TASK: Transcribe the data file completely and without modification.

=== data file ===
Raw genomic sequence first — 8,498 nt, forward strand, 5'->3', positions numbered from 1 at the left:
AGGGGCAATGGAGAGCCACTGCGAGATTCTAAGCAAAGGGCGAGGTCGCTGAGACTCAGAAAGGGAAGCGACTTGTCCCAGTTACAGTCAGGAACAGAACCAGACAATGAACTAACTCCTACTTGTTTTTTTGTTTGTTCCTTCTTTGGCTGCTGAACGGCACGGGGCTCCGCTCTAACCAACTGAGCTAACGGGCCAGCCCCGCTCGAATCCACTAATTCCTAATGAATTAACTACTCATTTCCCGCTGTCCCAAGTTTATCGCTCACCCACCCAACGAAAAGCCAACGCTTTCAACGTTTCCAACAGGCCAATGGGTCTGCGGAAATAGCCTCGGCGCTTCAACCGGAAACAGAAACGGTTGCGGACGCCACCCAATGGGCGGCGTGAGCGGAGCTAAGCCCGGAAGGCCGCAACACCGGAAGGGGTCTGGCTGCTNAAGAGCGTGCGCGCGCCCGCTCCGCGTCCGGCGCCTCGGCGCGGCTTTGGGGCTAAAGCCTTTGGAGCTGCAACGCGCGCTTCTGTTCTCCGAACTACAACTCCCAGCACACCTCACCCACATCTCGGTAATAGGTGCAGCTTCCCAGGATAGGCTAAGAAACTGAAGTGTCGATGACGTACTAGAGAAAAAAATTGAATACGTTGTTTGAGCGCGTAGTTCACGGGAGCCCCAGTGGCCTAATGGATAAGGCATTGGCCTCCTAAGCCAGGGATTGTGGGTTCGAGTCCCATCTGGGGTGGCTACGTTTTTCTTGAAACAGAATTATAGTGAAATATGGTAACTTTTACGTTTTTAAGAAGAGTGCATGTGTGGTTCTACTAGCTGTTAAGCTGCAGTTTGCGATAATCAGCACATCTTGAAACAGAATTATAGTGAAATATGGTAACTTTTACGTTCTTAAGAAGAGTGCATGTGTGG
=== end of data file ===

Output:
Raw genomic sequence first — 8,498 nt, forward strand, 5'->3', positions numbered from 1 at the left:
AGGGGCAATGGAGAGCCACTGCGAGATTCTAAGCAAAGGGCGAGGTCGCTGAGACTCAGAAAGGGAAGCGACTTGTCCCAGTTACAGTCAGGAACAGAACCAGACAATGAACTAACTCCTACTTGTTTTTTTGTTTGTTCCTTCTTTGGCTGCTGAACGGCACGGGGCTCCGCTCTAACCAACTGAGCTAACGGGCCAGCCCCGCTCGAATCCACTAATTCCTAATGAATTAACTACTCATTTCCCGCTGTCCCAAGTTTATCGCTCACCCACCCAACGAAAAGCCAACGCTTTCAACGTTTCCAACAGGCCAATGGGTCTGCGGAAATAGCCTCGGCGCTTCAACCGGAAACAGAAACGGTTGCGGACGCCACCCAATGGGCGGCGTGAGCGGAGCTAAGCCCGGAAGGCCGCAACACCGGAAGGGGTCTGGCTGCTNAAGAGCGTGCGCGCGCCCGCTCCGCGTCCGGCGCCTCGGCGCGGCTTTGGGGCTAAAGCCTTTGGAGCTGCAACGCGCGCTTCTGTTCTCCGAACTACAACTCCCAGCACACCTCACCCACATCTCGGTAATAGGTGCAGCTTCCCAGGATAGGCTAAGAAACTGAAGTGTCGATGACGTACTAGAGAAAAAAATTGAATACGTTGTTTGAGCGCGTAGTTCACGGGAGCCCCAGTGGCCTAATGGATAAGGCATTGGCCTCCTAAGCCAGGGATTGTGGGTTCGAGTCCCATCTGGGGTGGCTACGTTTTTCTTGAAACAGAATTATAGTGAAATATGGTAACTTTTACGTTTTTAAGAAGAGTGCATGTGTGGTTCTACTAGCTGTTAAGCTGCAGTTTGCGATAATCAGCACATCTTGAAACAGAATTATAGTGAAATATGGTAACTTTTACGTTCTTAAGAAGAGTGCATGTGTGG